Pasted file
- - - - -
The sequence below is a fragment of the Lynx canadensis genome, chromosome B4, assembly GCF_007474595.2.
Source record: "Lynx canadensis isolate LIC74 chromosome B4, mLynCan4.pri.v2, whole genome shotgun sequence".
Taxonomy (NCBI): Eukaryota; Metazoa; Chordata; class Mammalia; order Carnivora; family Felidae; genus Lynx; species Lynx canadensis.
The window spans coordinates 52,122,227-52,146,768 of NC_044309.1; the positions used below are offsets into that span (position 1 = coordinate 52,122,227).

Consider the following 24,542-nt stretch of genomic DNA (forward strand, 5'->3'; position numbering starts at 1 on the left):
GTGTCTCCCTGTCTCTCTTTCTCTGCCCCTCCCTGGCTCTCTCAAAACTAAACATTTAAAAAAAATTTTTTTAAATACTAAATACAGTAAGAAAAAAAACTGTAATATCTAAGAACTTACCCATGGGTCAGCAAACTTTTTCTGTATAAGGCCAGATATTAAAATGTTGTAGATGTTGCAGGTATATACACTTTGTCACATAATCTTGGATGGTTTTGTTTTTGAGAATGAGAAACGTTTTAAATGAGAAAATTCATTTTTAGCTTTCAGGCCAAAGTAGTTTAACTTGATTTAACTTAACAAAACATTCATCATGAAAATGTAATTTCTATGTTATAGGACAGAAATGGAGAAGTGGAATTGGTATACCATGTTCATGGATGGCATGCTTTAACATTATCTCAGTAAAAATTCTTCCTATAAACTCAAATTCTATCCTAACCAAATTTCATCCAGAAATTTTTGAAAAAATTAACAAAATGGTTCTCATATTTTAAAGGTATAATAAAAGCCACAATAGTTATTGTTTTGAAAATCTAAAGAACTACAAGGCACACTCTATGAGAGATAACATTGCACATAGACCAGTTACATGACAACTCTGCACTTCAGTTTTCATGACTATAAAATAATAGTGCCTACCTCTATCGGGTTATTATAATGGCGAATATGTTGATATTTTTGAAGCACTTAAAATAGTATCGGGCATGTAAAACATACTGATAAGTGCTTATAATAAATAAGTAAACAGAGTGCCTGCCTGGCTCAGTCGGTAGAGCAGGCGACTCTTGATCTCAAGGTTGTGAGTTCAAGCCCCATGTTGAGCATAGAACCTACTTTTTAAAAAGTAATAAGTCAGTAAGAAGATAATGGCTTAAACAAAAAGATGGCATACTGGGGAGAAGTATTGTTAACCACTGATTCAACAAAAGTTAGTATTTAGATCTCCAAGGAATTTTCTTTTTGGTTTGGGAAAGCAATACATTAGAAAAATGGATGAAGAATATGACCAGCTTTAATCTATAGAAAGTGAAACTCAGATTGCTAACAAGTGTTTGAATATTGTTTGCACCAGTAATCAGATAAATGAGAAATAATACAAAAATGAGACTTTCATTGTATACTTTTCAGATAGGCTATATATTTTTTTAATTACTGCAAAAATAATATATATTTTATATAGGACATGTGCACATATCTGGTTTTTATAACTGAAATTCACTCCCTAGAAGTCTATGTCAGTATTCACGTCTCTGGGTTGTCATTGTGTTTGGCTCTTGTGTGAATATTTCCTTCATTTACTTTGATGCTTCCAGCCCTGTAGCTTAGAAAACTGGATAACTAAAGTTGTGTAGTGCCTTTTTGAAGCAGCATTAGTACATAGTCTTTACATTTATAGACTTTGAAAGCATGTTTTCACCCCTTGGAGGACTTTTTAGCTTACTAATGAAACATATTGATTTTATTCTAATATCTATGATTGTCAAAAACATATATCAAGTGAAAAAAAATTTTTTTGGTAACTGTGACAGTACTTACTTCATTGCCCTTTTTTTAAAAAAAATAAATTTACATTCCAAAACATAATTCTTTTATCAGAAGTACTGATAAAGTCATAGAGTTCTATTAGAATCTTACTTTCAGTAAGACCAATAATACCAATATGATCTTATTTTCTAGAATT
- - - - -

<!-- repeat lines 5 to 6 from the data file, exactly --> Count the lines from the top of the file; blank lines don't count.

Consider the following 24,542-nt stretch of genomic DNA (forward strand, 5'->3'; position numbering starts at 1 on the left):
GTGTCTCCCTGTCTCTCTTTCTCTGCCCCTCCCTGGCTCTCTCAAAACTAAACATTTAAAAAAAATTTTTTTAAATACTAAATACAGTAAGAAAAAAAACTGTAATATCTAAGAACTTACCCATGGGTCAGCAAACTTTTTCTGTATAAGGCCAGATATTAAAATGTTGTAGATGTTGCAGGTATATACACTTTGTCACATAATCTTGGATGGTTTTGTTTTTGAGAATGAGAAACGTTTTAAATGAGAAAATTCATTTTTAGCTTTCAGGCCAAAGTAGTTTAACTTGATTTAACTTAACAAAACATTCATCATGAAAATGTAATTTCTATGTTATAGGACAGAAATGGAGAAGTGGAATTGGTATACCATGTTCATGGATGGCATGCTTTAACATTATCTCAGTAAAAATTCTTCCTATAAACTCAAATTCTATCCTAACCAAATTTCATCCAGAAATTTTTGAAAAAATTAACAAAATGGTTCTCATATTTTAAAGGTATAATAAAAGCCACAATAGTTATTGTTTTGAAAATCTAAAGAACTACAAGGCACACTCTATGAGAGATAACATTGCACATAGACCAGTTACATGACAACTCTGCACTTCAGTTTTCATGACTATAAAATAATAGTGCCTACCTCTATCGGGTTATTATAATGGCGAATATGTTGATATTTTTGAAGCACTTAAAATAGTATCGGGCATGTAAAACATACTGATAAGTGCTTATAATAAATAAGTAAACAGAGTGCCTGCCTGGCTCAGTCGGTAGAGCAGGCGACTCTTGATCTCAAGGTTGTGAGTTCAAGCCCCATGTTGAGCATAGAACCTACTTTTTAAAAAGTAATAAGTCAGTAAGAAGATAATGGCTTAAACAAAAAGATGGCATACTGGGGAGAAGTATTGTTAACCACTGATTCAACAAAAGTTAGTATTTAGATCTCCAAGGAATTTTCTTTTTGGTTTGGGAAAGCAATACATTAGAAAAATGGATGAAGAATATGACCAGCTTTAATCTATAGAAAGTGAAACTCAGATTGCTAACAAGTGTTTGAATATTGTTTGCACCAGTAATCAGATAAATGAGAAATAATACAAAAATGAGACTTTCATTGTATACTTTTCAGATAGGCTATATATTTTTTTAATTACTGCAAAAATAATATATATTTTATATAGGACATGTGCACATATCTGGTTTTTATAACTGAAATTCACTCCCTAGAAGTCTATGTCAGTATTCACGTCTCTGGGTTGTCATTGTGTTTGGCTCTTGTGTGAATATTTCCTTCATTTACTTTGATGCTTCCAGCCCTGTAGCTTAGAAAACTGGATAACTAAAGTTGTGTAGTGCCTTTTTGAAGCAGCATTAGTACATAGTCTTTACATTTATAGACTTTGAAAGCATGTTTTCACCCCTTGGAGGACTTTTTAGCTTACTAATGAAACATATTGATTTTATTCTAATATCTATGATTGTCAAAAACATATATCAAGTGAAAAAAAATTTTTTTGGTAACTGTGACAGTACTTACTTCATTGCCCTTTTTTTAAAAAAAATAAATTTACATTCCAAAACATAATTCTTTTATCAGAAGTACTGATAAAGTCATAGAGTTCTATTAGAATCTTACTTTCAGTAAGACCAATAATACCAATATGATCTTATTTTCTAGAATT